Sunday, October 18, 2009

Poppyseed Cake with Cream Cheese Filling and Chocolate Frosting

Fall seems to have gone away here in MA. It's been extremely cold, the wind has blown off all the leaves, and I've even gotten my winter coat and gloves out. I haven't put away my flip flops just yet though, and the cold is a great excuse to stay in the kitchen with the oven on.

I love my kitchen. I don't like the uneven floors or the uneven ceiling or the wall paper with the kissing cows, but I love my kitchen. For me, the kitchen is where you live - where you eat, where you talk with friends and family, where you start your day, where life happens. It's the most important room of the house.

This cake was for my friend Colin's birthday: poppy seed cake with a cream cheese frosting and toasted almond filling, covered in a thick layer of chocolate frosting. I don't think the chocolate frosting and poppy seed cake pairing would be my first choice, but it was yummy, and a little different which is always nice.

Poppyseed Cake (adapted from Baking for All Occasions by Flo Braker)

Makes 1 three-layer 8" cake or 1 two-layer or 1 three-layer 9" cake.  If your cake pans are 1.5" high rather than a full 2" high, be sure to do three layers.

335 grams cake flour (about 3 cups)
1 scant tablespoon baking powder
1/2 teaspoon baking soda
1/2 teaspoon salt
1/3 cup milk
2/3 cup buttermilk
1 cup poppy seeds
1 tablepoon vanilla bean paste (or abstract)
1 tablespoon fresh lemon juice
18 2/3 tablespoons butter (2 sticks plus 2 2/3 tablespoons), room temperature
2 cups sugar
2/3 cup egg whites (about 5-6 egg whites from large eggs), lightly beaten, room temperature

Click here for the measurements for 1 9" x 13" sheet cake.

Preheat oven to 350
°F. Spray cake pans with baking spray, line with parchment, and spray again.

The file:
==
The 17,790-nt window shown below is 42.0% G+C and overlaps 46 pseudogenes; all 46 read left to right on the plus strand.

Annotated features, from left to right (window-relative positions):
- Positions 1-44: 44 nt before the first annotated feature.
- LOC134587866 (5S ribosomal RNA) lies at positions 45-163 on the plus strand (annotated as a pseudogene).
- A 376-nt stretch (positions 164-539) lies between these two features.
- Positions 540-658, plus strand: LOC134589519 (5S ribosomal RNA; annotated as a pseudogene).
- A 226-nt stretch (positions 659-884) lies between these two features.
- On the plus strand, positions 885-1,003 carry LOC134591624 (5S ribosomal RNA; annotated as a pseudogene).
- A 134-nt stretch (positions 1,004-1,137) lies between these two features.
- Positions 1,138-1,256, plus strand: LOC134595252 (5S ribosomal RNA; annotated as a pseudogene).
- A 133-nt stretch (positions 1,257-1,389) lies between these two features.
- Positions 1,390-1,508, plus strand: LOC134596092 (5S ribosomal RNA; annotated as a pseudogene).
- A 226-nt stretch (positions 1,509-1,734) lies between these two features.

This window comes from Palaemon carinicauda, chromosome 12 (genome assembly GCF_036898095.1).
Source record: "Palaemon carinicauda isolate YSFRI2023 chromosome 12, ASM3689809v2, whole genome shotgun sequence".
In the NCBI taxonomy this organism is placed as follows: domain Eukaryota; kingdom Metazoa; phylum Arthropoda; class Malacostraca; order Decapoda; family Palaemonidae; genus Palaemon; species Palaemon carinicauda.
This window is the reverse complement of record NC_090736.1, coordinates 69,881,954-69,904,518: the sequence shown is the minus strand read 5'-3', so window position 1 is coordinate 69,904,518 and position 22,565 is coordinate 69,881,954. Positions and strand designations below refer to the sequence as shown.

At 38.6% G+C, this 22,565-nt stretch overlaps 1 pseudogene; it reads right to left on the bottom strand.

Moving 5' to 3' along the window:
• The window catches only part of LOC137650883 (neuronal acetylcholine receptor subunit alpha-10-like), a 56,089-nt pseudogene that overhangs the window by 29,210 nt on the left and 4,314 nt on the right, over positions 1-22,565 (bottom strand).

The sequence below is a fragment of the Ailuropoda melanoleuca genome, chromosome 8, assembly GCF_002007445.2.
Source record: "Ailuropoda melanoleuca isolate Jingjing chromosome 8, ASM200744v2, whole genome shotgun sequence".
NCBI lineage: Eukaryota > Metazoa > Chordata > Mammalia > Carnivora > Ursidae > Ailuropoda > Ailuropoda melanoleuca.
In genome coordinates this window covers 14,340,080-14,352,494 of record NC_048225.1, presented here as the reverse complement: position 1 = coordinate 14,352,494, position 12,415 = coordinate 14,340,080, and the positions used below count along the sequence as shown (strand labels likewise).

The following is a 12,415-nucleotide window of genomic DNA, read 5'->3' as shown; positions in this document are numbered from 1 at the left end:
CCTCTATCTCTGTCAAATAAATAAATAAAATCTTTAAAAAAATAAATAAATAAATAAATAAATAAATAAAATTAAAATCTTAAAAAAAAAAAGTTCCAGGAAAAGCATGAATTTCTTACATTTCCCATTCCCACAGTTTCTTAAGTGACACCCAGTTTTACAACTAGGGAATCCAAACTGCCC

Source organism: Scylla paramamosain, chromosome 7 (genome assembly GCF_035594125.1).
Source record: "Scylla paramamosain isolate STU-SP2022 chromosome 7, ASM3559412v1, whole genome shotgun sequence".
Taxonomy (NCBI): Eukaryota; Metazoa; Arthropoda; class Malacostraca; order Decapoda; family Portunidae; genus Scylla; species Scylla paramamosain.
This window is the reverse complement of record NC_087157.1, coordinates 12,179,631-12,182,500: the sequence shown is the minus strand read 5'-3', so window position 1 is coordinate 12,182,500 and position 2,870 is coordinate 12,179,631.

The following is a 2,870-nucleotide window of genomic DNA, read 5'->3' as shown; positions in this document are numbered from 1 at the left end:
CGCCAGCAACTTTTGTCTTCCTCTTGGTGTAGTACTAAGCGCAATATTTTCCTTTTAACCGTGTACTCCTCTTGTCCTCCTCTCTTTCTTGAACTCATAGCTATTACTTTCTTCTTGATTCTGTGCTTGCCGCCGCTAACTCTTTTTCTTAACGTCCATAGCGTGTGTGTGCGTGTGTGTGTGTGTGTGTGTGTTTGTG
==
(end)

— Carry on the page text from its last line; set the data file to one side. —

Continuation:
Whisk together the flour, baking powder, baking soda, and salt.

Heat the milk until tepid; stir in vanilla bean paste and buttermilk. Cool to room temperature.
Add the poppy seeds and lemon juice, and stir.

Cream the butter on medium speed until light in color, 1-2 minutes. Add the sugar in a steady stream, scraping down the sides of the bowl. Continue to beat until fluffy and very light in color, about 3-5 minutes.

Add the egg whites, 1-2 tablespoons at a time, beating until fully incorporated after each addition. If at any time the batter appears watery or shiny or starts to curdle, beat at high speed until smooth again before adding more egg whites.

On low, add the flour mixture in three additions, alternating with the buttermilk mixture in two additions. Begin and end with the dry ingredients. Scrape down sides of bowl frequently.

Divide the batter between the prepared pans, and bake until a toothpick comes out clean. The cake should spring back when lightly touched in the center, and it should be just starting to come away from the pan, 30-40 minutes for 8" cake.

Cool in pan for about 10 minutes, then remove from pan (run a knife gently around the edge of the pan to help release), and cool upright on cooling racks.

This cake is best used within the next 24 hours; wrap tightly in plastic wrap (when cool) if not using immediately. I haven't frozen this particular cake, but I frequently freeze cakes (before I frost, and then I also freeze fully frosted leftovers), and I imagine it would freeze well for up to a month or so.